The main reason people brave the road is, of course, the ruins of Angkor Wat. The site is vast and wonderful. Helene and I bought ourselves a three day pass and barely scratched the surface. I found myself humming the Indiana Jones theme song more than once as we cycled and motorbiked our way around, not at all surprised that the movie Tomb Raider was partially filmed here. The temples are stunning and the bas-reliefs that many of them sport are absolutely incredible. Rivers of fish and crocodiles, a woman giving birth, walls and walls of elephants, massive battles, a leper king, a cock-fight ï¿½ just a few of the things that have been expertly carved in stone.
On our last night we climbed narrow steps up one of the lesser visited temples and sat in a stone doorway to watch the sun drop down over the jungle. The moon rose behind us. Bats took to the sky. Suddenly, an impressively dreaded Scandinavian appeared at the top of the stairs. Helene and I said hello and squished over for him to take a seat. We were all silent for a minute as the first stars began to appear. “A seat fit for a king,” he said, “or three of them.”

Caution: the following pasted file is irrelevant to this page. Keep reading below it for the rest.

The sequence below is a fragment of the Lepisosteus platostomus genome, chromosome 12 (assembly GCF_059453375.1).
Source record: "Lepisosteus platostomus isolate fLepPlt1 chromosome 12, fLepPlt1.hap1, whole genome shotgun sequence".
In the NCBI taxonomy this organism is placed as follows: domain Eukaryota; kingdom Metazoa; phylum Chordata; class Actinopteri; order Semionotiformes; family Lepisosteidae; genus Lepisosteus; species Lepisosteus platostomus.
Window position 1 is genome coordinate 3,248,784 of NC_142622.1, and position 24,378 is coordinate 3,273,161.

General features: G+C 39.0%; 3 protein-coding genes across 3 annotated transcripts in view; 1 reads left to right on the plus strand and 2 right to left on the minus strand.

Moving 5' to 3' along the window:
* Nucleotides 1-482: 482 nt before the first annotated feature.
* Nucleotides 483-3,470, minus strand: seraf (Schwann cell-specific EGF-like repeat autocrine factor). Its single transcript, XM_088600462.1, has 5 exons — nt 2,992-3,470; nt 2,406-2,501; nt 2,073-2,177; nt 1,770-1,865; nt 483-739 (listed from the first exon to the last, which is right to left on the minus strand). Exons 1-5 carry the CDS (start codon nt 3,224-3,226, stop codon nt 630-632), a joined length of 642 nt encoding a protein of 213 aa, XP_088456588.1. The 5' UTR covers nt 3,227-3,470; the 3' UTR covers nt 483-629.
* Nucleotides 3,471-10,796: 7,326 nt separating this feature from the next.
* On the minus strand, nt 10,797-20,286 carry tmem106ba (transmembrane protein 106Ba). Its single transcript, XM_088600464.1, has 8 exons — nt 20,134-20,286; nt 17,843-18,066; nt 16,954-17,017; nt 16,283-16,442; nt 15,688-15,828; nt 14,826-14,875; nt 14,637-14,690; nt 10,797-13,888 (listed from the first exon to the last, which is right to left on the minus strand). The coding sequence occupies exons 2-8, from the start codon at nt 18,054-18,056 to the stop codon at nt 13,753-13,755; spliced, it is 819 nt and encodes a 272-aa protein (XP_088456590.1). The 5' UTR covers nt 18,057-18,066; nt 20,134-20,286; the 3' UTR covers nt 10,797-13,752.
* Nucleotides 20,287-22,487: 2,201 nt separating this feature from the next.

It’s only in the last ten years or so that outsiders have had easy access to Angkor Wat. The decades of war, genocide and occupation that kept tourists out took an enormous toll on Cambodia’s infrastructure. It’s not just the roads that are in dire condition. Half Cambodia’s budget comes from outside aid ï¿½ it is the NGO capital of the world. In the whole country there are about 200 dentists, and the hospitals (those that even exist) are incredibly underfunded. Life expectancy is less than 54 years. The government has just promised to pay back over $50 million to rebuild the Thai embassy and other Thai businesses that were destroyed in the Phnom Penh riots ï¿½ as if they can afford it. So I couldn’t figure out why Cambodians looked so happy. They were by far the most welcoming people we had met on this trip.